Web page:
The calculated aircraft weight at the time of the accident was 3,636 pounds, and the center of gravity was 43.9 inches aft of datum; both of which were within specified limits.
The airplane was equipped with manual and electric elevator trim. A manual trim control wheel was mounted vertically on the lower front panel between the left and right forward seats. A position indicator was located to the right of the control wheel. Forward rotation of the trim wheel trimmed the nose down; conversely, aft rotation trimmed the nose up. A slide-type trim switch located on the top left control yoke grip controlled the electric trim system. The electric trim system could be overridden at any time by manually rotating the elevator trim control wheel.
A Robertson STOL (short takeoff and landing) kit was installed in accordance with supplemental type certificate (STC) SA1525WE. The kit included wing fences, drooped leading edges, and flap-aileron interconnects. According to the pilot's operating handbook supplement, at 3,800 pounds gross weight, the stall speeds with zero degrees of bank and zero thrust for flap positions up, 20 degrees, and 30 degrees, were 59, 53, and 46 knots indicated airspeed, respectively. The supplement procedure for "Balked Landing" was as follows:
(1) Power - 36.5 INCHES Hg and 2,700 RPM
(2) Wing Flaps - RETRACT IMMEDIATELY to 20 (degrees)
(3) Climb past obstacles at 60 KIAS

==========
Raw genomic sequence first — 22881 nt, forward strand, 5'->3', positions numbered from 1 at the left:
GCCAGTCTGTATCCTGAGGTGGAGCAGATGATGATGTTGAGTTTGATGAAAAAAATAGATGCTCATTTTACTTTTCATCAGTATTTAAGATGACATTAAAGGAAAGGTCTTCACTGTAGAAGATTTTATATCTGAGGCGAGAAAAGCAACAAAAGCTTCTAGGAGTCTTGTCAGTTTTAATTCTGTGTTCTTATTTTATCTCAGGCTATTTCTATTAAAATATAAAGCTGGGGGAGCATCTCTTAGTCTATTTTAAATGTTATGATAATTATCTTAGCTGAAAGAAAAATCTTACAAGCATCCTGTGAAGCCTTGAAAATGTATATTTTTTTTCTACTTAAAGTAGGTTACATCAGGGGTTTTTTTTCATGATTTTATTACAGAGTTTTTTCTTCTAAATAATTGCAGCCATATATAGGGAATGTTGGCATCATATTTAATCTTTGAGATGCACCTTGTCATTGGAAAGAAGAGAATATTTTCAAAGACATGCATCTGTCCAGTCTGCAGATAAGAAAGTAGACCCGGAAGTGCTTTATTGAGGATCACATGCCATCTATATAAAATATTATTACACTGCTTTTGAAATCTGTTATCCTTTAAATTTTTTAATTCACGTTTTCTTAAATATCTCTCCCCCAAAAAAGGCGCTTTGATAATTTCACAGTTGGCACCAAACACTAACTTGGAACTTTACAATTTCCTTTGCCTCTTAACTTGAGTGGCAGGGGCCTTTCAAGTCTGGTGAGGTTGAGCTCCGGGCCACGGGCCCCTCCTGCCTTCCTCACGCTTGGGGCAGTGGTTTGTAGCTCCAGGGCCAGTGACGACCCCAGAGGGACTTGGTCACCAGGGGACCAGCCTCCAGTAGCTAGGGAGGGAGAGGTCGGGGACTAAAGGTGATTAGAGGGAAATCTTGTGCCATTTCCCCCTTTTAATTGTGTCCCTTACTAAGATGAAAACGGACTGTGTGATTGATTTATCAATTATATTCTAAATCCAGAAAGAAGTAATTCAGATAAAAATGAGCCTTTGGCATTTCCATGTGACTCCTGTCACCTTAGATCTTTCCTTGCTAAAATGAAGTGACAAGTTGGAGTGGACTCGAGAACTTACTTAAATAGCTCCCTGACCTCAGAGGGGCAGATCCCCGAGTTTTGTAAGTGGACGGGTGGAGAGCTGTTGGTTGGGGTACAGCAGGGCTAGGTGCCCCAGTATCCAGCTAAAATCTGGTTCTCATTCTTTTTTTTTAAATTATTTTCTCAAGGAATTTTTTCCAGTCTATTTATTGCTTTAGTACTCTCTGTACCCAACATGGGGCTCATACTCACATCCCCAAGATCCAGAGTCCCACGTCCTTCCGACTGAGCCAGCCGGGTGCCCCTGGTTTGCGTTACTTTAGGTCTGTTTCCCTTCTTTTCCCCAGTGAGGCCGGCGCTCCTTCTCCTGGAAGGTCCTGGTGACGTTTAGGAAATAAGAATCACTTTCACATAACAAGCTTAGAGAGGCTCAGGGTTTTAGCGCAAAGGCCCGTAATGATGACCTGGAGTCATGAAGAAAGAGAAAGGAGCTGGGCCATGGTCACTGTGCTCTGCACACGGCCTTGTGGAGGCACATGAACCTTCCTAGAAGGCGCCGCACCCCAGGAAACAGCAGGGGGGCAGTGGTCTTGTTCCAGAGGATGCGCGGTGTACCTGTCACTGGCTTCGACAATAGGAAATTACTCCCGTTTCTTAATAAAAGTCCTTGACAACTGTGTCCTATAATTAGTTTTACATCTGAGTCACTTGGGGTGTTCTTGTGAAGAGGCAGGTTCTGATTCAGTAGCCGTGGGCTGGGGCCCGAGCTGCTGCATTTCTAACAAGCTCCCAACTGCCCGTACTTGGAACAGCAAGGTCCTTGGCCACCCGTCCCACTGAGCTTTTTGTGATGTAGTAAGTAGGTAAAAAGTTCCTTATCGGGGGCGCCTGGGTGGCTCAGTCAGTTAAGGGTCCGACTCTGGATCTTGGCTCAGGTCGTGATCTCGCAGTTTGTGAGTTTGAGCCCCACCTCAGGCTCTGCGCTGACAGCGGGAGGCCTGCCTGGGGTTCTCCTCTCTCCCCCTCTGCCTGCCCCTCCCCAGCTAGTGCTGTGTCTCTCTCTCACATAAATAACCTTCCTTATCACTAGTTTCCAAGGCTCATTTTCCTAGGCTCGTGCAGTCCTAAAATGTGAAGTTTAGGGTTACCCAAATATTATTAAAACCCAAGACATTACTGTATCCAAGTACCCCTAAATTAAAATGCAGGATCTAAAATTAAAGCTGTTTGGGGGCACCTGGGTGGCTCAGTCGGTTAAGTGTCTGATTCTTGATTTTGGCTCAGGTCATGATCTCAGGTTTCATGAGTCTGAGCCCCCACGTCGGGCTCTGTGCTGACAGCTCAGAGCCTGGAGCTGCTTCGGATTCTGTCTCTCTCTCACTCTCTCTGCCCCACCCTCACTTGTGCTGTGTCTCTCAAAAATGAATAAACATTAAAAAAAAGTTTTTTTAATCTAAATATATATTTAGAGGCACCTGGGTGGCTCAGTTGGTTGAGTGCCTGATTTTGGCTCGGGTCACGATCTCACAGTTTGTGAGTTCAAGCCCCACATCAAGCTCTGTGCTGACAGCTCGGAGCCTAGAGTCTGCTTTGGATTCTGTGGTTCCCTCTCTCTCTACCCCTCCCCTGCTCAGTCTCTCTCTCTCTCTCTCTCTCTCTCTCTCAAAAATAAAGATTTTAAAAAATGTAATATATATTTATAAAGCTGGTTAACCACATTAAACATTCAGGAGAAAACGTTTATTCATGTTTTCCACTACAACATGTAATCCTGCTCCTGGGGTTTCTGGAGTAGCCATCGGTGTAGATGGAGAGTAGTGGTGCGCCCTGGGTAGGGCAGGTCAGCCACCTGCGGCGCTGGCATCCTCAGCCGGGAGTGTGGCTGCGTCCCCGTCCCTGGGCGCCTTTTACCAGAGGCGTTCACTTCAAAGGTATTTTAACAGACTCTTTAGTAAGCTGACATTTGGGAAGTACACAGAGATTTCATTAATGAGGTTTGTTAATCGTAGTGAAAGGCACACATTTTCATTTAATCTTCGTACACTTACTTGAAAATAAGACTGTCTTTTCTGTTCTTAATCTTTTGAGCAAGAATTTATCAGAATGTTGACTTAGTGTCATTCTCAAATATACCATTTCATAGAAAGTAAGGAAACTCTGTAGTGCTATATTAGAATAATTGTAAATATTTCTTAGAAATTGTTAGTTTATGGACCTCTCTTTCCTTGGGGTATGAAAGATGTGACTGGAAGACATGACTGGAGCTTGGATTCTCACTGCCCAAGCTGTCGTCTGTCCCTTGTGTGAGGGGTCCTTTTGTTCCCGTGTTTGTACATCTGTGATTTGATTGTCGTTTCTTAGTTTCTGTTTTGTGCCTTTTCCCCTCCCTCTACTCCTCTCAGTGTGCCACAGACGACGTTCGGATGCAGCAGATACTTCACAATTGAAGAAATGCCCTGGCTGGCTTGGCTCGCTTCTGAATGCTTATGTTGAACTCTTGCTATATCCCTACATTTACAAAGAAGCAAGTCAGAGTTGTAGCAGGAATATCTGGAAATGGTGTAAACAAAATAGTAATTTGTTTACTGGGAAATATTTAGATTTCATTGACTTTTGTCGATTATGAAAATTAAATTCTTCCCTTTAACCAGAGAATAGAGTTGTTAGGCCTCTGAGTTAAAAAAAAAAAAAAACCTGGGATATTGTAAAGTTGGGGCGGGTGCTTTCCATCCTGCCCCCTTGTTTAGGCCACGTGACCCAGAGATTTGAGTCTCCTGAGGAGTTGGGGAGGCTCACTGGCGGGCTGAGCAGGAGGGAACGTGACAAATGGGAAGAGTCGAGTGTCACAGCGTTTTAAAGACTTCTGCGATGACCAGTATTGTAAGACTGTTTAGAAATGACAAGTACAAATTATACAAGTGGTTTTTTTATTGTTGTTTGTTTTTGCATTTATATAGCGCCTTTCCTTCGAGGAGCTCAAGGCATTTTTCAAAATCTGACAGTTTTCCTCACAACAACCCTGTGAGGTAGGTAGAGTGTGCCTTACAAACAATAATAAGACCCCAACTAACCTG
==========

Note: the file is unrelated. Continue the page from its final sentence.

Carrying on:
- AFTER CLEARING OBSTACLES -
(4) ACCELERATE to 78 KIAS and RETRACT flaps slowly
(5) Cowl Flaps - OPEN.
At 1015, the DigiWx weather advisory system, which was maintained and operated by a 0E0 fixed based operator (FBO), reported the wind from 242 degrees at 14 knots, gusting to 18 knots, temperature 17 degrees Celsius, dew point 5 degrees Celsius, an altimeter setting of 30.17 inches of Mercury, and a density altitude of 7,268 feet.
The Moriarty Airport, 0E0, is a public, uncontrolled airport located 2 miles southeast of Moriarty, New Mexico, at 34 degrees, 59.14 minutes north latitude, and 106 degrees, 00.57 minutes west longitude, at a surveyed elevation of 6,199 feet. The airport features one asphalt runway, Runway 8/26, which is 7,700 feet long by 75 feet wide.
WRECKAGE AND IMPACT INFORMATION
The accident site was located in soft, brush-covered terrain, and the airplane came to rest in an upright position on a measured magnetic heading of 027 degrees, approximately 260 feet from the edge of runway 26 and 1,800 feet from the threshold of runway 26. A ground scar, approximately 25 feet in length, was located between the runway edge and the main wreckage. The airplane was destroyed by a post-impact fire.
The left wing remained partially attached to the fuselage, and thermal damage was noted at the wing root. The left wing tip was separated and came to rest adjacent to the 25-foot ground scar. The outboard 2 feet of the wing was crushed upward and aft. The outboard section of the wing leading edge was crushed aft. The aileron and flap remained attached to the wing, and the flap was found extended to the track stop. The flap actuator was measured to .05 inches, which was consistent with the flaps in the 30-degree extended position. Flight control continuity to the aileron was established.